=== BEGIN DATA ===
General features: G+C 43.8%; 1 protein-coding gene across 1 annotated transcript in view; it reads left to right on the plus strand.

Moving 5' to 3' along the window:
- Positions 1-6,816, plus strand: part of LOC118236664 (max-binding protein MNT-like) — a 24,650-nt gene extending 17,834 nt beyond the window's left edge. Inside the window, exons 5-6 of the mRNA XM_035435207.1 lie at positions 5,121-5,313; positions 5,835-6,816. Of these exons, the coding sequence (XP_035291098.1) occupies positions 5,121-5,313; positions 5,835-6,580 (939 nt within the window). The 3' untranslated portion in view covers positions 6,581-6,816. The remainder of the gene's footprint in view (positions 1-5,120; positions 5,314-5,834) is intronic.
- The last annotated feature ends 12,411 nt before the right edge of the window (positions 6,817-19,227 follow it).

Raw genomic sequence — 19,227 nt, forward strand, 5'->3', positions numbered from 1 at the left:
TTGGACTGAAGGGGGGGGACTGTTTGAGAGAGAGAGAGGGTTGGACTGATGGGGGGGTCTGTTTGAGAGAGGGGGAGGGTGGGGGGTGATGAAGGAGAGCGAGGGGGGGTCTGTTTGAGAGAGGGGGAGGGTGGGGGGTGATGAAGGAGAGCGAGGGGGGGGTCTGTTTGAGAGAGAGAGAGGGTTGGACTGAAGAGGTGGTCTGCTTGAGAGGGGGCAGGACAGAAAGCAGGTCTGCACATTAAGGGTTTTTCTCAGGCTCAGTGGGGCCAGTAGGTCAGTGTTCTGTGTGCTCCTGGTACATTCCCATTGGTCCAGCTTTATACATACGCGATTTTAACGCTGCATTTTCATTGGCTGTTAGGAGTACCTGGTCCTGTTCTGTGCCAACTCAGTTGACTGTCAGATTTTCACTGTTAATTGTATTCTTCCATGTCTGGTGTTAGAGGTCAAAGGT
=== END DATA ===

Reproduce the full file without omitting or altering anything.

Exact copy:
General features: G+C 43.8%; 1 protein-coding gene across 1 annotated transcript in view; it reads left to right on the plus strand.

Moving 5' to 3' along the window:
- Positions 1-6,816, plus strand: part of LOC118236664 (max-binding protein MNT-like) — a 24,650-nt gene extending 17,834 nt beyond the window's left edge. Inside the window, exons 5-6 of the mRNA XM_035435207.1 lie at positions 5,121-5,313; positions 5,835-6,816. Of these exons, the coding sequence (XP_035291098.1) occupies positions 5,121-5,313; positions 5,835-6,580 (939 nt within the window). The 3' untranslated portion in view covers positions 6,581-6,816. The remainder of the gene's footprint in view (positions 1-5,120; positions 5,314-5,834) is intronic.
- The last annotated feature ends 12,411 nt before the right edge of the window (positions 6,817-19,227 follow it).

Raw genomic sequence — 19,227 nt, forward strand, 5'->3', positions numbered from 1 at the left:
TTGGACTGAAGGGGGGGGACTGTTTGAGAGAGAGAGAGGGTTGGACTGATGGGGGGGTCTGTTTGAGAGAGGGGGAGGGTGGGGGGTGATGAAGGAGAGCGAGGGGGGGTCTGTTTGAGAGAGGGGGAGGGTGGGGGGTGATGAAGGAGAGCGAGGGGGGGGTCTGTTTGAGAGAGAGAGAGGGTTGGACTGAAGAGGTGGTCTGCTTGAGAGGGGGCAGGACAGAAAGCAGGTCTGCACATTAAGGGTTTTTCTCAGGCTCAGTGGGGCCAGTAGGTCAGTGTTCTGTGTGCTCCTGGTACATTCCCATTGGTCCAGCTTTATACATACGCGATTTTAACGCTGCATTTTCATTGGCTGTTAGGAGTACCTGGTCCTGTTCTGTGCCAACTCAGTTGACTGTCAGATTTTCACTGTTAATTGTATTCTTCCATGTCTGGTGTTAGAGGTCAAAGGT